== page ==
Today I’m talking with a longtime friend of mine, Brad Pilon. We’re part of the same masterminds, we’ve traveled together with our families, we’ve known each other for years.

Brad is one of the original gangsters in our space. He is the one man who really started the whole topic of intermittent fasting, way back in 2006! He released his book, Eat Stop Eat—which has become the bible of intermittent fasting—and at the time, it truly broke every rule out there with respect to dieting and fitness.

Besides Eat Stop Eat, Brad has also started another company called Venus that became the most successful product on ClickBank for three years. We’re talking absolutely monstrous numbers here, which he will get into in the interview.

If you’re wondering what is possible when building an online business … If you have a product, a book, a course and you’re wondering what can happen in terms of numbers and volume, you have to check out what Brad has to say.

In this episode Brad and I discuss:

  • Self-publishing vs. traditional publishing
  • Commitment to one idea
  • The intermittent fasting journey
  • How to deal with negative responses from customers
  • Setting your business up to be flexible
  • Brad’s crazy twitter story

4:00 – 11:00 – The Eat, Stop, Eat journey.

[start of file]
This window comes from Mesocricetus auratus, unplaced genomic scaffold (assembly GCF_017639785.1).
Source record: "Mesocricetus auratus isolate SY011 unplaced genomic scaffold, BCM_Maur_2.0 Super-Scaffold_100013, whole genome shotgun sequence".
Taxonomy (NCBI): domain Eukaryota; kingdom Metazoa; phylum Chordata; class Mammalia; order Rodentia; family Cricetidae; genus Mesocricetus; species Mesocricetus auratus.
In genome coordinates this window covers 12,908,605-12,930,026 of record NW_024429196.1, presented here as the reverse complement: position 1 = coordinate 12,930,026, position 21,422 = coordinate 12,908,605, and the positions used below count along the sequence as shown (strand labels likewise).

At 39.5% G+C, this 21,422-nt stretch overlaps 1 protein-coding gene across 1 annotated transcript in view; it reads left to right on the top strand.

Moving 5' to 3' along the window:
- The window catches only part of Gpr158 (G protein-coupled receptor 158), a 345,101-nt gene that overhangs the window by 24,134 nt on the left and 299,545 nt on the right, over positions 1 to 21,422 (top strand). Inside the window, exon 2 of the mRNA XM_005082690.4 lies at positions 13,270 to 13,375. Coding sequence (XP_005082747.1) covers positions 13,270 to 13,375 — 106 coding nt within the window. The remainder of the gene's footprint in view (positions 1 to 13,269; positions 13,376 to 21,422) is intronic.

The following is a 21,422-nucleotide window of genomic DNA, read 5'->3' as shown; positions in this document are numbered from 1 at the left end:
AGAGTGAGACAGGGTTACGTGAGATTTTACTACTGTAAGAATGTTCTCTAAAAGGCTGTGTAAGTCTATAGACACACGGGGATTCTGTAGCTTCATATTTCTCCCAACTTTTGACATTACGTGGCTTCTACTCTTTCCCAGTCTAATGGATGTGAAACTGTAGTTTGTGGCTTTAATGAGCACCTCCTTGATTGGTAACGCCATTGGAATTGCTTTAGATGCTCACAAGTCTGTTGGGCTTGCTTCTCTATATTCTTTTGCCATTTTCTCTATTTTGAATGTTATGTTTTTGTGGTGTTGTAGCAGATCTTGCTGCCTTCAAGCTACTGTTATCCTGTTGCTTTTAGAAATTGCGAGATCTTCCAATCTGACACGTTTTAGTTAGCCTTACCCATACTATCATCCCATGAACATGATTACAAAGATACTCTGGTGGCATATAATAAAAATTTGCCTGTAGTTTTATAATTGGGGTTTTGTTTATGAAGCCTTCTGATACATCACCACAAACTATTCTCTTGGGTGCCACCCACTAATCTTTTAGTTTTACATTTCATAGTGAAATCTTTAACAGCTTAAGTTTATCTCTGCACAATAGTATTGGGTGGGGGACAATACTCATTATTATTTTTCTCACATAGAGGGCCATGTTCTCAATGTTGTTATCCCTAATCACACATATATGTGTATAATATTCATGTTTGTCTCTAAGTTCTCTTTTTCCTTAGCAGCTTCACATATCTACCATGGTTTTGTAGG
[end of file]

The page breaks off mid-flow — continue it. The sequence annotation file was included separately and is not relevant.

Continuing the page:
11:00 – 18:00 – The Venus story

18:00 – 26:00 – Flexibility and scaling

26:00 – 32:00 – Using email effectively

32:00 – 35:00 – Rapid Five questions

35:00 – 39:00 – Yuri’s notes from the conversation after the conversation


Hey guys. It’s Yuri Elkaim here. Welcome to the Healthpreneur podcast. Hope your day is going great.

Today, I want to ask you a question. Have you heard about intermittent fasting?

Well, I’m sure you have. And honestly, intermittent fasting has been a buzzword for the past several years at least, and there’s a reason for that. There’s a number of people who have become really well known for talking about intermittent fasting—what it does to the body and health and all this great stuff.

But there was one man, really, who started it all (at least I think so). His name is Brad Pilon and he is our guest in today’s show.

Now, I’ve known Brad for a long time. We’re part of the same masterminds. We’ve known each other for years. We’ve traveled together with our families.

We’re good buddies, and he’s one of the original gangsters. He actually had his business going online before I even came online, and his book Eat, Stop, Eat has really become a bible for intermittent fasting. It was one of the first resources that I ever came across online.

I ended up buying it because it’s such a great book, but it’s been such a staple in the health and nutrition industry when it comes to fat loss and changing people’s perspectives with respect to meal frequency and so forth.

In this discussion, we’re going to talk about some of the challenges that Brad had getting a new concept like intermittent fasting to the market at a time where people thought that starvation was a bad thing, and how he kind of overcame that.

He’s also going to talk about his other company, which became the most successful product on ClickBank for three years—and ClickBank is a digital marketplace for selling information, products, and supplements. When I say top of ClickBank, I’m talking monstrous numbers, and Brad will share exactly what those numbers are in this interview.

So if you’re wondering what is possible in building an online business … If you have a book, a product, a self-published book, a course—what is possible in terms of volume and numbers? Just listen to what Brad is about to say in a few minutes.